Espoon tuomiokirkon urut - Petri Koivusalo

Espoon tuomiokirkon urut - Petri Koivusalo

Fuga  FUGA-9292

Stereo/Multichannel Hybrid

Classical - Instrumental

Espoon tuomiokirkon urut (The Organ of Espoo Cathedral)

Petri Koivusalo (organ)

Support this site by purchasing from these vendors using the paid links below.
As an Amazon Associate earns from qualifying purchases.


Add to your wish list | library


0 of 0 recommend this, would you recommend it?  yes | no

A true 5.0-multichannel recording, editing and mastering: Mika Koivusalo.
SACD mastering: DER/Esa Santonen
Reviews (1)

Review by John Miller - February 23, 2010

The Finnish city of Espoo lies on the western outskirts of the greater metropolitan area of Helsinki. Its modestly-sized parish church dates back to the 1480's, and it only gained cathedral status in 2004 when it became a See of the Evangelical-Lutheran Church of Finland. The organ featured here is its third, installed in 1967 and augmented somewhat in 1989. Its composition is that of the neoclassical style of the Danish organ reform movement, with 38 stops. Now that the church has cathedral status, a new organ is to be built over the next few years, while the present one (which is probably being dismantled as I write in February 2010) is moving to northern Finland.

Petri Koivusalo trained at the Sibelius Academy and is the present organist and music director at Espoo cathedral. This recording took place shortly before the organ's removal, and is a farewell tribute from Koivusalo. His programme demonstrates that a relatively modestly accoutred instrument can be very versatile, not only in its sacred purpose for services, weddings and funerals, but also for concert music. Here are the tracks:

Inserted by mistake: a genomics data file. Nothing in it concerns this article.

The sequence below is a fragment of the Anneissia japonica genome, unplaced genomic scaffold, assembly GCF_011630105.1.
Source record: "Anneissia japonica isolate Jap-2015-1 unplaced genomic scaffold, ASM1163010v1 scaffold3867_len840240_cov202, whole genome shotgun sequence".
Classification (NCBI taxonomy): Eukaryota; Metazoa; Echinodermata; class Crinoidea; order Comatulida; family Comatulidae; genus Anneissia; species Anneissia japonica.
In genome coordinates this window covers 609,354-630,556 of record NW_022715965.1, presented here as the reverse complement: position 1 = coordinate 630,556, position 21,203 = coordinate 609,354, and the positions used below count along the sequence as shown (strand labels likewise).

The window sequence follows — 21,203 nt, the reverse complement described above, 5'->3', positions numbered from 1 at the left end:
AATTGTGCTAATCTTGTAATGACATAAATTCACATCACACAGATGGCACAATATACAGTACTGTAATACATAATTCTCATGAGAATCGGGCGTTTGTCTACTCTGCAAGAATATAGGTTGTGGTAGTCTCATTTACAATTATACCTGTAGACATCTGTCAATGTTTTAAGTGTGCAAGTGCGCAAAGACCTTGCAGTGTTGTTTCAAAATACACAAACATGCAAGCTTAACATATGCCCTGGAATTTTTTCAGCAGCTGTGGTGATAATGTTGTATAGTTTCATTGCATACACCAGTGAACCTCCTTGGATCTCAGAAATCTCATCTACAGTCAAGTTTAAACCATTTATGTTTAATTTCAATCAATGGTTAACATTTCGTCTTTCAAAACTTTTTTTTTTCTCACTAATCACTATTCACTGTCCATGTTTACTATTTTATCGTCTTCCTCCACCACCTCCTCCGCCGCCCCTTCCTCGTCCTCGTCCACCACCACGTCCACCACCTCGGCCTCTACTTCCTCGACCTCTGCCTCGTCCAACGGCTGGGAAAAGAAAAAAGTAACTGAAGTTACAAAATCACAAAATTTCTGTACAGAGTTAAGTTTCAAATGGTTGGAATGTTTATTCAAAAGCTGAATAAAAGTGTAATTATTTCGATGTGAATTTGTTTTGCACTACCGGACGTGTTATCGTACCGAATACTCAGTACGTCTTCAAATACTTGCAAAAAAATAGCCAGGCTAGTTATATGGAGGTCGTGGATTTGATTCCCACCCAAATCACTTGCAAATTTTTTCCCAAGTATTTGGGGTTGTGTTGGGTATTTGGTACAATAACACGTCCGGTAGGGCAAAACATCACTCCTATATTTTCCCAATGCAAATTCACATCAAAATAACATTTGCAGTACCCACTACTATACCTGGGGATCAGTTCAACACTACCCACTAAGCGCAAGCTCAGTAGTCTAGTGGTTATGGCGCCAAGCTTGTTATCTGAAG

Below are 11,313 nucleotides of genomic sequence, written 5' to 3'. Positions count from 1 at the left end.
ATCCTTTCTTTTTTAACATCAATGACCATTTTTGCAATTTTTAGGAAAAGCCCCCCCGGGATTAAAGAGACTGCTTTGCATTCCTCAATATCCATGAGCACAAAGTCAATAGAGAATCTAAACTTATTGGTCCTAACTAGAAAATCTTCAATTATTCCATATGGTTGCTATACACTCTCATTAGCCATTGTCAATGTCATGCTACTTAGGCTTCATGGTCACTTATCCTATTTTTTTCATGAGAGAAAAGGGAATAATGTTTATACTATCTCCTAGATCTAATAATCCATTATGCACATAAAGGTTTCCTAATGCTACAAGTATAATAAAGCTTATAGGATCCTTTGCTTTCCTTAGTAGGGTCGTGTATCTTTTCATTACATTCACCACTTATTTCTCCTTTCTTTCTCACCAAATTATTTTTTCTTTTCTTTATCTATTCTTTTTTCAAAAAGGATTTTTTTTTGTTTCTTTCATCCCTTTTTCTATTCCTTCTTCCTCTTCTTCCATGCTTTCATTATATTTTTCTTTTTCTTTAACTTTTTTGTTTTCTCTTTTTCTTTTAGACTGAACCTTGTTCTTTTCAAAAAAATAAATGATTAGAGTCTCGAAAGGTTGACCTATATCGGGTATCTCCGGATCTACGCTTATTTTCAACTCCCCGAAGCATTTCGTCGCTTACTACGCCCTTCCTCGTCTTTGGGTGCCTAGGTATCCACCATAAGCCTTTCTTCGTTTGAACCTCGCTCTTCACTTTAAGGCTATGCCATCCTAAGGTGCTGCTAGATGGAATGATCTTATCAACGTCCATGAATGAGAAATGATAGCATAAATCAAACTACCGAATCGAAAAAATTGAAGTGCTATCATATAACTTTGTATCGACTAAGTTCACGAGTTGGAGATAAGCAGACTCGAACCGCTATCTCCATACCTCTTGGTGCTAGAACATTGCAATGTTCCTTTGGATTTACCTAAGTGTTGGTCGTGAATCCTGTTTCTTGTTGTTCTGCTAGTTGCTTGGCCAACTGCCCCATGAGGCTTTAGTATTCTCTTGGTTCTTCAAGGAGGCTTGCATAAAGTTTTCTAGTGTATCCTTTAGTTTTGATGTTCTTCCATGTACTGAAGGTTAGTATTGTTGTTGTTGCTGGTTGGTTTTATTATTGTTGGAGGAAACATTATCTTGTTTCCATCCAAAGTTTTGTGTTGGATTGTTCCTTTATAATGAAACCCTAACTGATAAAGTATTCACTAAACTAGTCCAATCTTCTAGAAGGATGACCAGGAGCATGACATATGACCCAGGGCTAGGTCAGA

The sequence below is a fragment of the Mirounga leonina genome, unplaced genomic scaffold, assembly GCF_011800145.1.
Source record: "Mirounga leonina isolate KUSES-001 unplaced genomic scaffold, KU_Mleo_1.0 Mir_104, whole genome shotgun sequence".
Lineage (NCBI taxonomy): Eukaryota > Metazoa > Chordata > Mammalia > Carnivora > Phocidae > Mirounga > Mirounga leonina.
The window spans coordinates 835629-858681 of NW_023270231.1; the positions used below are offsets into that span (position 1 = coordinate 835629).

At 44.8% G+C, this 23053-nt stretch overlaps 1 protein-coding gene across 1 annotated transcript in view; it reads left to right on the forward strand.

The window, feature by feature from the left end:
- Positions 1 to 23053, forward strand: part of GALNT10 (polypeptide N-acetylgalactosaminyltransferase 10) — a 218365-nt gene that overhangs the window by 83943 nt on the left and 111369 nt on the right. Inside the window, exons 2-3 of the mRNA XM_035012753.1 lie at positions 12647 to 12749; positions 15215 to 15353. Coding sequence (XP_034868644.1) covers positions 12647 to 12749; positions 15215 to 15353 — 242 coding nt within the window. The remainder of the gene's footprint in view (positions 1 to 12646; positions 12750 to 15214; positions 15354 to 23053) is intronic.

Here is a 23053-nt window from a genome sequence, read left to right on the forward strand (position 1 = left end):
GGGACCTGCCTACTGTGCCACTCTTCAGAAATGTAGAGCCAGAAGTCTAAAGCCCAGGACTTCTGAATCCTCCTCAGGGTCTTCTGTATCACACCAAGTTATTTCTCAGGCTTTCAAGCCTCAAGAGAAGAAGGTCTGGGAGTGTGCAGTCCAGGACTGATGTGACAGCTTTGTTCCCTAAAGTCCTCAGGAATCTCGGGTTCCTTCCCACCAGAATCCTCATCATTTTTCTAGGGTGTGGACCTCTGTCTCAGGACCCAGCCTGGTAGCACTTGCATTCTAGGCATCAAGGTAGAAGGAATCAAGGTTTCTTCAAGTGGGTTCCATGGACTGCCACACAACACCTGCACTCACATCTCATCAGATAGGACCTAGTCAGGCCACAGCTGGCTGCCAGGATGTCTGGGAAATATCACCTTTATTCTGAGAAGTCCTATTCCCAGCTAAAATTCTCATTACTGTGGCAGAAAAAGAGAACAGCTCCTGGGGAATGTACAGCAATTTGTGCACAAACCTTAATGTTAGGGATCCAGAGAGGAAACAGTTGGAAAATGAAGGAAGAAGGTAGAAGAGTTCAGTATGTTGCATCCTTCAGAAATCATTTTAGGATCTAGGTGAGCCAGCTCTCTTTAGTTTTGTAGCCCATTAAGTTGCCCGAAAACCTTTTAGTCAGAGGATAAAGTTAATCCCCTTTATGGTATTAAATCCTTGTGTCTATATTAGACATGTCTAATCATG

Bach, JS, (1685 - 1750), Concerto in G after Johann Ernst, BWV 592
Bach, JS Orgel-Büchlein Part 1, BWV 622, Chorale Prelude "O Mensch, bewein’ dein’ Sünde gross"
Bach, JS Orgel-Büchlein Part 1, BWV 617, Chorale Prelude "Herr Gott, nun schleuss den Himmel auf"
Salonen, Sulo, (1899 - 1976), Partita “Sen suven suloisuutta”
Kokkonen, Joonas, (1921 - 1996), Lux aeterna
Lindberg, Oskar Fredrik, (1887 - 1955), Old Folk-Chorale from Dalarna
Merikanto, Frans Oskar, (1868 - 1924), Wedding Hymn
Rheinberger, Joseph Gabriel, (1839 - 1901), Cantilene (Sonata in d minor, Op 148, II)
Mendelssohn-Bartholdy, Felix, (1809 - 1847) Organ Sonata, Op 65 No 3
Vierne, Louis, (1870 - 1937), Pièces de fantaisie, Op 53/5, Clair de lune
Vierne, Louis, Pièces de fantaisie, Op 54/6, Carillon de Westminster

This is a most attractive programme, introduced by a bright and cheerful piece of transcribed 'Baroquery' from Bach, followed by a pensive pair of his Chorale Preludes. Rarely-recorded Finnish and Swedish pieces are next grouped; Sulo Salonen's splendid Partita 'The loveliness of the Summer' has a sunny, placid flow of melody followed by five variations which glow in many tone colours, culminating in a final magnificent one with full organ. Joonas Kokkenen's 'Lux aeterna' takes a hymn tune from his only opera, adds a more agitated theme and develops them to a blazing climax. Swedish composer Oskar Lindberg reminisces on a placid country chorale from his home province, and Merikanto (the first Finnish organist of International stature) composed the impressive' Wedding Hymn', with its billowing accompaniment, for a famous opera singer's nuptials.